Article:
That elicited a lot of laughter, and the comment from the crowd, “Well, now you’ve really lowered our expectations!” But I continued bravely on, and in the middle of my remarks, I thanked legendary Georgia football coach Vince Dooley – who is a lover of history and a traveler on our National Trust Tours.
I want to thank Coach Dooley for joining us here this evening. I understand he’s joined at least one of our members on a National Trust Tour recently, and I, for one, am glad that he’s moved from football to history. My memories of Coach Dooley go back to the “Run Herschel Run” days…and they aren’t very pleasant.
But I have to say, Vince Dooley was so gracious and warm afterwards. It was a real treat to meet such an accomplished gentleman.
On to topic #4.
Yesterday, I was reminded on a Daily Kos blog post that Kurt Vonnegut died seven years ago yesterday. And the writer wanted to remind us why he was…well…Kurt Vonnegut.
True terror is to wake up one morning and discover that your high school class is running the country.
Laughter and tears are both responses to frustration and exhaustion. I myself prefer to laugh, since there is less cleaning up to do afterward.
Those who believe in telekinetics, raise my hand.
Plato says that the unexamined life is not worth living. But what if the examined life turns out to be a clunker as well?
Hello, babies. Welcome to Earth. It’s hot in the summer and cold in the winter. It’s round and wet and crowded. At the outside, babies, you’ve got about a hundred years here. There’s only one rule that I know of, babies—‘God damn it, you’ve got to be kind.’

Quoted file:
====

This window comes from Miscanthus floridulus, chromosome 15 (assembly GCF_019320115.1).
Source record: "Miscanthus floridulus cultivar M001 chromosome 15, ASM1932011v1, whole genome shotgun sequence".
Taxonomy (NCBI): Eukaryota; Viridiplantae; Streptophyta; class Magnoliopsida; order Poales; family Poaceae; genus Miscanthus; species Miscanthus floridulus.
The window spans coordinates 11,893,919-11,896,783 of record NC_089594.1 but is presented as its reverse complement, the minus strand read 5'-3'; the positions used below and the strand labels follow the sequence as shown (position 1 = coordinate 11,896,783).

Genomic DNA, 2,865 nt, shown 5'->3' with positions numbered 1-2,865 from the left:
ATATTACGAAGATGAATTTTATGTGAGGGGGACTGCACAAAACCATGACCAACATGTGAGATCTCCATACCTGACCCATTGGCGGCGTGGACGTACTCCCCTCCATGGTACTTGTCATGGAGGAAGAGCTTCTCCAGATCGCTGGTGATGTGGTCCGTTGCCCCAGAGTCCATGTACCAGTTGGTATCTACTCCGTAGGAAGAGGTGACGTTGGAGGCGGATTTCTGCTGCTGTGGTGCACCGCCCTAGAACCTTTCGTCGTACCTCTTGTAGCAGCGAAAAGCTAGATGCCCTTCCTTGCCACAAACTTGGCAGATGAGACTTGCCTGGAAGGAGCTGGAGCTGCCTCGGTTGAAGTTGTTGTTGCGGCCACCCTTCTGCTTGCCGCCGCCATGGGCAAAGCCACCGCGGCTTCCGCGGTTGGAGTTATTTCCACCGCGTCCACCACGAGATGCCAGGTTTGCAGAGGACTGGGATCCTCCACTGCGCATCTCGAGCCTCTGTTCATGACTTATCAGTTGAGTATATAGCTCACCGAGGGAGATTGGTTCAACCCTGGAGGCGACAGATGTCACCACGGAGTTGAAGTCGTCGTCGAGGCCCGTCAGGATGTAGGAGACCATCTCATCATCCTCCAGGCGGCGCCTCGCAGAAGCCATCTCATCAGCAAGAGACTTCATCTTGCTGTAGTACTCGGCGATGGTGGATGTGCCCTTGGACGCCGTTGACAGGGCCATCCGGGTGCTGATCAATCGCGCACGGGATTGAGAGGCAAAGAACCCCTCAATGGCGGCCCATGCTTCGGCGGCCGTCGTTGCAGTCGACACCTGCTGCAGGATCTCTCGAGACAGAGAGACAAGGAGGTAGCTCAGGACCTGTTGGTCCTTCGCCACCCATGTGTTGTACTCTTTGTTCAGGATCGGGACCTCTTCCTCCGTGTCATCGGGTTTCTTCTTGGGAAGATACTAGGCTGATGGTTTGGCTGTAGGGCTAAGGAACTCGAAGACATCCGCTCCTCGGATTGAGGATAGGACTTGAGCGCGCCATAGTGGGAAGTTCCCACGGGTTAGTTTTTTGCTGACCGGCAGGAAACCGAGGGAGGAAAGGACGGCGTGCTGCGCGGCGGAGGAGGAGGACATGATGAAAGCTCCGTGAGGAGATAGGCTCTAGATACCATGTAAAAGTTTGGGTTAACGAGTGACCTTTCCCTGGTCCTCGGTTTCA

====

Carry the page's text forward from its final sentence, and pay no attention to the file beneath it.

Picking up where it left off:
Thursday I skipped out of work early to catch the Nats and Marlins playing in a rare 4:05 start. As I was leaving, I told my boss that I had an appointment with an ENT the next day, in part because, “My wife says I don’t hear too well anymore.” She replied, “Well I think you hear just fine. You know, selective hearing is a documented phenomenon.” We both laughed, and I forgot about it, until I was in the chair at the ENT’s office yesterday afternoon. After pleasantries (and catching up on Candice’s recovery from her concussion some two years ago), Dr. Picken asked why I was there. I told her, in part because “My wife says I don’t hear too well anymore.” She just smiled and asked me, “Does anyone else think your hearing has deteriorated?” So I remembered my boss’ comment, and relayed that. She said, “Your boss is right. Selective hearing is a documented phenomenon, and it almost always happens in conjunction with our families.” Whoops. I had to laugh…and I’m soooo glad Candice laughed when I relayed the story to her.
I promise to work on that paying attention thing, dear.
I was in the line at the pharmacy this morning, waiting to drop off a prescription. A mom with a set of boy-girl twins was in front of me, with the children in their two-seater stroller. (The heavy equipment phase of child-rearing, as we used to describe it.) The kids were beautiful, and they were having the most wonderful conversation about shoes. The mom was so patient and kind. It was a joy to simply stand there and watch the love.
After passing along their prescription, the mom gathered her things to leave. I asked about the twins age. She replied that they were two-and-a-half. I smiled, and said I had 21-year old boy-girl twins, and this brought back lots of memories. The mom asked if I had any advice. I replied simply, “Savor every moment.”
More to come…